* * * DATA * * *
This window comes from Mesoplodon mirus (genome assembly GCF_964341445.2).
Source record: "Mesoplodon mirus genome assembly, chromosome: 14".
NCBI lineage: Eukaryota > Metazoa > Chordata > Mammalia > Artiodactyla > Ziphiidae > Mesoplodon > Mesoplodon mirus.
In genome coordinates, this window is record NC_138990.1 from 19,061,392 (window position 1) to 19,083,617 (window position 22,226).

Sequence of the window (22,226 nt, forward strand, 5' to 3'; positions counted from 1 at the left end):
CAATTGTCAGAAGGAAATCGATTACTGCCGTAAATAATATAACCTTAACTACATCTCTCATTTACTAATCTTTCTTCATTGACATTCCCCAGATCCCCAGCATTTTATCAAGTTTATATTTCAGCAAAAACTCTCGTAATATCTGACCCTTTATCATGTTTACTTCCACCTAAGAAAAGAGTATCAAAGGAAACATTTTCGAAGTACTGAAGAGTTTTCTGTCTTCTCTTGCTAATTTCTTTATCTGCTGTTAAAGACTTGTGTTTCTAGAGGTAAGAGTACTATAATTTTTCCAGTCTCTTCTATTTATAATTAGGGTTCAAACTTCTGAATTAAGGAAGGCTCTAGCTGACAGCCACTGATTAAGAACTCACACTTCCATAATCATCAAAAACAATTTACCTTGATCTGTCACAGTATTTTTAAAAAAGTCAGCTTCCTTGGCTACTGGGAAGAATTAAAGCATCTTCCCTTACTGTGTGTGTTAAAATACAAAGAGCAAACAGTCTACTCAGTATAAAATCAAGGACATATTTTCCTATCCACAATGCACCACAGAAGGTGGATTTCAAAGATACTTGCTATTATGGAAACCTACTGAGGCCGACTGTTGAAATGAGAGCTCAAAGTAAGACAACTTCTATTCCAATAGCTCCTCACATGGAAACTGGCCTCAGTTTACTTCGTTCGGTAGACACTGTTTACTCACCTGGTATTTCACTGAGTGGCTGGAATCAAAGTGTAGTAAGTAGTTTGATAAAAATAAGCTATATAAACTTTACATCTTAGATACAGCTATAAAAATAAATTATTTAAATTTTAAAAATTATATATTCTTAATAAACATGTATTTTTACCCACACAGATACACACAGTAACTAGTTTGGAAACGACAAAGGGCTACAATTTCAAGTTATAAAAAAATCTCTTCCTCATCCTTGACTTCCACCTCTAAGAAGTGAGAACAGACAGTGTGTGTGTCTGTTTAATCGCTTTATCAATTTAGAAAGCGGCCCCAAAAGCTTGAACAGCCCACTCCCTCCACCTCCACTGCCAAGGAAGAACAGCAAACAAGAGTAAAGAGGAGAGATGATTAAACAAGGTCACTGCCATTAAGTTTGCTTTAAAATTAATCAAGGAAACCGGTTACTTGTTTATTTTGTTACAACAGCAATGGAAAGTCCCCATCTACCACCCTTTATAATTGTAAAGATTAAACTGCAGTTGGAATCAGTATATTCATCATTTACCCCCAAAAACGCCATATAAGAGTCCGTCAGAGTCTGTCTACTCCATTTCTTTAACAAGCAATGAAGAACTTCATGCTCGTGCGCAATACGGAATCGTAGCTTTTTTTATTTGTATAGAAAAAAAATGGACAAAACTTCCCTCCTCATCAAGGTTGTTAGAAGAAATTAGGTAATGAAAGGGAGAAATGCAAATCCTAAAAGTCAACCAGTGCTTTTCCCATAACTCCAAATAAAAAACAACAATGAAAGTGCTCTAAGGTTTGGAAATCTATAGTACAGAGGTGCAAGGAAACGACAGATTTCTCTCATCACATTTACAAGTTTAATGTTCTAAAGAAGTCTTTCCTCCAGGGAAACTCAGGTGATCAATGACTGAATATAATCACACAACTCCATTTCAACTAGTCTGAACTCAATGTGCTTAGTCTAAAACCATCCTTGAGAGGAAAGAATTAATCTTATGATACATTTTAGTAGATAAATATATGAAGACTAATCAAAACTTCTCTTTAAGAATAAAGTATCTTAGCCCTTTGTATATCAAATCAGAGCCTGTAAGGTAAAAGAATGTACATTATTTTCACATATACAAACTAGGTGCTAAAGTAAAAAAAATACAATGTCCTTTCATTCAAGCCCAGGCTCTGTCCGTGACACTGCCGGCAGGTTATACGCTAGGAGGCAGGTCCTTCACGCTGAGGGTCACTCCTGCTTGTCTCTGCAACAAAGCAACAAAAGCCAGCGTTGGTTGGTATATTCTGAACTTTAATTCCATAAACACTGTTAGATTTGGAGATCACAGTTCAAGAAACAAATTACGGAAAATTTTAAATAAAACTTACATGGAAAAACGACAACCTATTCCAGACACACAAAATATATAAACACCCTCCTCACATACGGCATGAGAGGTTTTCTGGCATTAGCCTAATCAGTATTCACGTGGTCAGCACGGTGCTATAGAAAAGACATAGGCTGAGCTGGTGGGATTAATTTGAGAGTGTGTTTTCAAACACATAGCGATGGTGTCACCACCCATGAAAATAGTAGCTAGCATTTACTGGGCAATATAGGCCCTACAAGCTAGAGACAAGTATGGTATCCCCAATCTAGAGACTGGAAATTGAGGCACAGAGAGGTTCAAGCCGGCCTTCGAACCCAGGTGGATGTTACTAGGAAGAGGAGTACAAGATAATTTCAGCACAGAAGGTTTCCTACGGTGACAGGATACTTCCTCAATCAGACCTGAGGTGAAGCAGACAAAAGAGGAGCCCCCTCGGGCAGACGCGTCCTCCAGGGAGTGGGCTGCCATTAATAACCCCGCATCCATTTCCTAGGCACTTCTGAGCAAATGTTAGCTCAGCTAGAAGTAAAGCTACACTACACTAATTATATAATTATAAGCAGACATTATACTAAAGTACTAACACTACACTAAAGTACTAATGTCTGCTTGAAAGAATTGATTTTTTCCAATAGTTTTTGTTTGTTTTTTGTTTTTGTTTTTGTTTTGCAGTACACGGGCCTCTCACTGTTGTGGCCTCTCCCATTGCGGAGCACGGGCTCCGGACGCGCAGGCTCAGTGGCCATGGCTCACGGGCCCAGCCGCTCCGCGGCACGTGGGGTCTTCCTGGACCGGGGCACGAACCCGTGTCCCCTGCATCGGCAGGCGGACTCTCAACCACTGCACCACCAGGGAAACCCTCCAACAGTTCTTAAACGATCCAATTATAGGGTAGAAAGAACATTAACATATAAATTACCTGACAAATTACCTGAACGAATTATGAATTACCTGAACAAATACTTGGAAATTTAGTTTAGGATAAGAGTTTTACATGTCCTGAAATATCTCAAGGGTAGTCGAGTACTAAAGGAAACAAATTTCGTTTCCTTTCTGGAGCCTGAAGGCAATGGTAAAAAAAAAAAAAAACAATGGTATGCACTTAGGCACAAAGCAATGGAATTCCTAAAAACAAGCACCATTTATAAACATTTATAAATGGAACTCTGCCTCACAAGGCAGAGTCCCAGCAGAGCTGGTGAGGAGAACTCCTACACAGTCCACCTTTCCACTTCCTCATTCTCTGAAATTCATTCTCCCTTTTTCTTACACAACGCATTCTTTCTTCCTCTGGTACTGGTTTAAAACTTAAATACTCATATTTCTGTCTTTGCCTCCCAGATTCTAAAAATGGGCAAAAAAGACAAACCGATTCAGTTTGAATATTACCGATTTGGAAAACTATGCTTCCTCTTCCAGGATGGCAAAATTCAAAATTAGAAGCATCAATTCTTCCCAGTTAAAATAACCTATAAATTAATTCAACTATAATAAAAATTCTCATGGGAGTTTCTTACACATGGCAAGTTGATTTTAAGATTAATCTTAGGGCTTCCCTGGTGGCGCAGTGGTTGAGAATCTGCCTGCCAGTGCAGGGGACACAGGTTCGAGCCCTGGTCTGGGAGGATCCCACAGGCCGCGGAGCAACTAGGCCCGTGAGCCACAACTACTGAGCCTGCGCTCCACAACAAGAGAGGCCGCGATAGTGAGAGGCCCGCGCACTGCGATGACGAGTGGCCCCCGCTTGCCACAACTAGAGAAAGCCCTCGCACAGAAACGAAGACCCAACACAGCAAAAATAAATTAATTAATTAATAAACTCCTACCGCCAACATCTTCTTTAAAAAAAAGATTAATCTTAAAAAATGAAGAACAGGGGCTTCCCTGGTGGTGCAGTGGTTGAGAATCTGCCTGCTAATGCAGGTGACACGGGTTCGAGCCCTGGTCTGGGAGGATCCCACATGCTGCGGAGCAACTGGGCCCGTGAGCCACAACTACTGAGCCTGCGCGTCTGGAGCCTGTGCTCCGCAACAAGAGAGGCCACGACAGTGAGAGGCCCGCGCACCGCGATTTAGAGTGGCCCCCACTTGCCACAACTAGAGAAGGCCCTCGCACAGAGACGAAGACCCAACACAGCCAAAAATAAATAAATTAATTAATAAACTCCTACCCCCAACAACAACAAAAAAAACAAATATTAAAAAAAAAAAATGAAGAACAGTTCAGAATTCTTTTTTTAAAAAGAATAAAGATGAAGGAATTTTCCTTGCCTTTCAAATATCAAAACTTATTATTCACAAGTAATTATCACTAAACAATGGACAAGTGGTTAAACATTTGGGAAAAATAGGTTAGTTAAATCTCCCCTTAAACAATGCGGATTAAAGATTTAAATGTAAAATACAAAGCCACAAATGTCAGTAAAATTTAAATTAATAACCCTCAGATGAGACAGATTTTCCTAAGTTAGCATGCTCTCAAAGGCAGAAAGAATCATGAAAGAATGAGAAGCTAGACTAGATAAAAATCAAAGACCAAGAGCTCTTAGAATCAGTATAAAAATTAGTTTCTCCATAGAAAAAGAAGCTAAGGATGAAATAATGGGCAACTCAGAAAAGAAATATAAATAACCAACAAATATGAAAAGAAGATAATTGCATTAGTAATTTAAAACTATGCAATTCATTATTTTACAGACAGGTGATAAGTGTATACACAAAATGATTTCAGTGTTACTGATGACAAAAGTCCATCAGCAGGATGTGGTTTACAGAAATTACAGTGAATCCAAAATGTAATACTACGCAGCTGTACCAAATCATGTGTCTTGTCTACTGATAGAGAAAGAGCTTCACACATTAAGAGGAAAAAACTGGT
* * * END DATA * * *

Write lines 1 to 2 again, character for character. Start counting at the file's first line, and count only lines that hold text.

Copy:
This window comes from Mesoplodon mirus (genome assembly GCF_964341445.2).
Source record: "Mesoplodon mirus genome assembly, chromosome: 14".